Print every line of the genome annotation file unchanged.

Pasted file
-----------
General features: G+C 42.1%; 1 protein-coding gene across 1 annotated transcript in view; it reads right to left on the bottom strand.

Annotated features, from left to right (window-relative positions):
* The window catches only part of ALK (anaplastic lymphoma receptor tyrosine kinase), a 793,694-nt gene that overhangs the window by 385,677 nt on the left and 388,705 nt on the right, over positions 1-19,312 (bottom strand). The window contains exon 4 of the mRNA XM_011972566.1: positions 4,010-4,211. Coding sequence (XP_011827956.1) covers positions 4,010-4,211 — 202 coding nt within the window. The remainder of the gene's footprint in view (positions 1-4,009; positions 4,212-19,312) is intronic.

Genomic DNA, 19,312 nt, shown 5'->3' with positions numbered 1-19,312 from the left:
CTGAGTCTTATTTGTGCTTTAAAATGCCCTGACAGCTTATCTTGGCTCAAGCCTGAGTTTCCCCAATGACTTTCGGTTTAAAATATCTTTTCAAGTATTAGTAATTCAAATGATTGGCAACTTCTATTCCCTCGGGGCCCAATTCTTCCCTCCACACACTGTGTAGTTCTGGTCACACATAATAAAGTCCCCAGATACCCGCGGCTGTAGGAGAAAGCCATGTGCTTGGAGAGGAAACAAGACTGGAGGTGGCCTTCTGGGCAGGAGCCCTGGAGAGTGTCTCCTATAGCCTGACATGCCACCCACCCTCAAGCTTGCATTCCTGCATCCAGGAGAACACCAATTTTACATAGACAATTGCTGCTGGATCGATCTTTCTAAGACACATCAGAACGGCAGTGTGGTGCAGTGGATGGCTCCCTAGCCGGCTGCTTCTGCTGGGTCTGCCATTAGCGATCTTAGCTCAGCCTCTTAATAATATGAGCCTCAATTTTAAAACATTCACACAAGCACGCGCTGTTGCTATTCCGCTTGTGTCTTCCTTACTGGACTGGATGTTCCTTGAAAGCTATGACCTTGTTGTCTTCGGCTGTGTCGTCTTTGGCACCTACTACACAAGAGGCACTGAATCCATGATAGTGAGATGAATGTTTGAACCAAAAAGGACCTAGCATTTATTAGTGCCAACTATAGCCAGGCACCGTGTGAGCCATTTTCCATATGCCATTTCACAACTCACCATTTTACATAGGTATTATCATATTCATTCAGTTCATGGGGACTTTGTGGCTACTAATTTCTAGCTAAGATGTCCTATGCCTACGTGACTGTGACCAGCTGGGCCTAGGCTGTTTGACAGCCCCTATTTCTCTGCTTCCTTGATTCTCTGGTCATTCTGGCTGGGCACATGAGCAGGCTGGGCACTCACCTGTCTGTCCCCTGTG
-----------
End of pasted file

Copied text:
General features: G+C 42.1%; 1 protein-coding gene across 1 annotated transcript in view; it reads right to left on the bottom strand.

Annotated features, from left to right (window-relative positions):
* The window catches only part of ALK (anaplastic lymphoma receptor tyrosine kinase), a 793,694-nt gene that overhangs the window by 385,677 nt on the left and 388,705 nt on the right, over positions 1-19,312 (bottom strand). The window contains exon 4 of the mRNA XM_011972566.1: positions 4,010-4,211. Coding sequence (XP_011827956.1) covers positions 4,010-4,211 — 202 coding nt within the window. The remainder of the gene's footprint in view (positions 1-4,009; positions 4,212-19,312) is intronic.

Genomic DNA, 19,312 nt, shown 5'->3' with positions numbered 1-19,312 from the left:
CTGAGTCTTATTTGTGCTTTAAAATGCCCTGACAGCTTATCTTGGCTCAAGCCTGAGTTTCCCCAATGACTTTCGGTTTAAAATATCTTTTCAAGTATTAGTAATTCAAATGATTGGCAACTTCTATTCCCTCGGGGCCCAATTCTTCCCTCCACACACTGTGTAGTTCTGGTCACACATAATAAAGTCCCCAGATACCCGCGGCTGTAGGAGAAAGCCATGTGCTTGGAGAGGAAACAAGACTGGAGGTGGCCTTCTGGGCAGGAGCCCTGGAGAGTGTCTCCTATAGCCTGACATGCCACCCACCCTCAAGCTTGCATTCCTGCATCCAGGAGAACACCAATTTTACATAGACAATTGCTGCTGGATCGATCTTTCTAAGACACATCAGAACGGCAGTGTGGTGCAGTGGATGGCTCCCTAGCCGGCTGCTTCTGCTGGGTCTGCCATTAGCGATCTTAGCTCAGCCTCTTAATAATATGAGCCTCAATTTTAAAACATTCACACAAGCACGCGCTGTTGCTATTCCGCTTGTGTCTTCCTTACTGGACTGGATGTTCCTTGAAAGCTATGACCTTGTTGTCTTCGGCTGTGTCGTCTTTGGCACCTACTACACAAGAGGCACTGAATCCATGATAGTGAGATGAATGTTTGAACCAAAAAGGACCTAGCATTTATTAGTGCCAACTATAGCCAGGCACCGTGTGAGCCATTTTCCATATGCCATTTCACAACTCACCATTTTACATAGGTATTATCATATTCATTCAGTTCATGGGGACTTTGTGGCTACTAATTTCTAGCTAAGATGTCCTATGCCTACGTGACTGTGACCAGCTGGGCCTAGGCTGTTTGACAGCCCCTATTTCTCTGCTTCCTTGATTCTCTGGTCATTCTGGCTGGGCACATGAGCAGGCTGGGCACTCACCTGTCTGTCCCCTGTG